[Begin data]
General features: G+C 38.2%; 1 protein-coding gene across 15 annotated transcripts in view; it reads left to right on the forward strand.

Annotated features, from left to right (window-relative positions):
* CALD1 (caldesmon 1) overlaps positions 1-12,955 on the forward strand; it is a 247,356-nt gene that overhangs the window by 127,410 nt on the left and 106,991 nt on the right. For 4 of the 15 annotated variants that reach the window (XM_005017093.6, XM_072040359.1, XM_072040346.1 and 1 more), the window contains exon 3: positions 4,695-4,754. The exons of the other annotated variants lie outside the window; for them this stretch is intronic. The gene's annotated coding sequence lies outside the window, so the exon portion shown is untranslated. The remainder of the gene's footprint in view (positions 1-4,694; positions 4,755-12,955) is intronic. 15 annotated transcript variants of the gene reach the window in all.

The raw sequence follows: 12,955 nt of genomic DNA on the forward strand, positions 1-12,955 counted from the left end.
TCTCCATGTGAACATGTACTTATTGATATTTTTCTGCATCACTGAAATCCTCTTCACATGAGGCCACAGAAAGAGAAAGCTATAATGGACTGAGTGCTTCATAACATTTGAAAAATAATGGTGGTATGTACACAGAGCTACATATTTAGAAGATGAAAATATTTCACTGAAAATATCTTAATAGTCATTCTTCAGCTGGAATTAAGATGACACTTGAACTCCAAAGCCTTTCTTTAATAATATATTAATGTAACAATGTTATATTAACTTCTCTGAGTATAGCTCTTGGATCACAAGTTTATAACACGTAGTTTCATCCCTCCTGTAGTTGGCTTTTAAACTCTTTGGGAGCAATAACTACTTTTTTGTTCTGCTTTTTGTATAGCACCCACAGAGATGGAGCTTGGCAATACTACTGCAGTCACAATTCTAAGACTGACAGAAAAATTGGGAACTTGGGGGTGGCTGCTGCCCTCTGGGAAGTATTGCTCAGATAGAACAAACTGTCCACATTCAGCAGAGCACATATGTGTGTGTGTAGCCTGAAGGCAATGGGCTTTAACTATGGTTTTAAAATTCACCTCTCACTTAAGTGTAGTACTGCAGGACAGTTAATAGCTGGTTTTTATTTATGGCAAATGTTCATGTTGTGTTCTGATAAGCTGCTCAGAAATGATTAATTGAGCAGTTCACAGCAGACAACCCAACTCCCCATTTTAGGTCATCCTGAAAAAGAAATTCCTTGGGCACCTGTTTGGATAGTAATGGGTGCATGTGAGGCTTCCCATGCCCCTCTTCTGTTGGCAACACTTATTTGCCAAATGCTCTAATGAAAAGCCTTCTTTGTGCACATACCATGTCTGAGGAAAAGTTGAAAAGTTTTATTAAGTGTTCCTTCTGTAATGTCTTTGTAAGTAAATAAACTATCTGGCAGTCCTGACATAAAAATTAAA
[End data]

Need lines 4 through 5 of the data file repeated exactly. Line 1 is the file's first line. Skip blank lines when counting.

The raw sequence follows: 12,955 nt of genomic DNA on the forward strand, positions 1-12,955 counted from the left end.
TCTCCATGTGAACATGTACTTATTGATATTTTTCTGCATCACTGAAATCCTCTTCACATGAGGCCACAGAAAGAGAAAGCTATAATGGACTGAGTGCTTCATAACATTTGAAAAATAATGGTGGTATGTACACAGAGCTACATATTTAGAAGATGAAAATATTTCACTGAAAATATCTTAATAGTCATTCTTCAGCTGGAATTAAGATGACACTTGAACTCCAAAGCCTTTCTTTAATAATATATTAATGTAACAATGTTATATTAACTTCTCTGAGTATAGCTCTTGGATCACAAGTTTATAACACGTAGTTTCATCCCTCCTGTAGTTGGCTTTTAAACTCTTTGGGAGCAATAACTACTTTTTTGTTCTGCTTTTTGTATAGCACCCACAGAGATGGAGCTTGGCAATACTACTGCAGTCACAATTCTAAGACTGACAGAAAAATTGGGAACTTGGGGGTGGCTGCTGCCCTCTGGGAAGTATTGCTCAGATAGAACAAACTGTCCACATTCAGCAGAGCACATATGTGTGTGTGTAGCCTGAAGGCAATGGGCTTTAACTATGGTTTTAAAATTCACCTCTCACTTAAGTGTAGTACTGCAGGACAGTTAATAGCTGGTTTTTATTTATGGCAAATGTTCATGTTGTGTTCTGATAAGCTGCTCAGAAATGATTAATTGAGCAGTTCACAGCAGACAACCCAACTCCCCATTTTAGGTCATCCTGAAAAAGAAATTCCTTGGGCACCTGTTTGGATAGTAATGGGTGCATGTGAGGCTTCCCATGCCCCTCTTCTGTTGGCAACACTTATTTGCCAAATGCTCTAATGAAAAGCCTTCTTTGTGCACATACCATGTCTGAGGAAAAGTTGAAAAGTTTTATTAAGTGTTCCTTCTGTAATGTCTTTGTAAGTAAATAAACTATCTGGCAGTCCTGACATAAAAATTAAA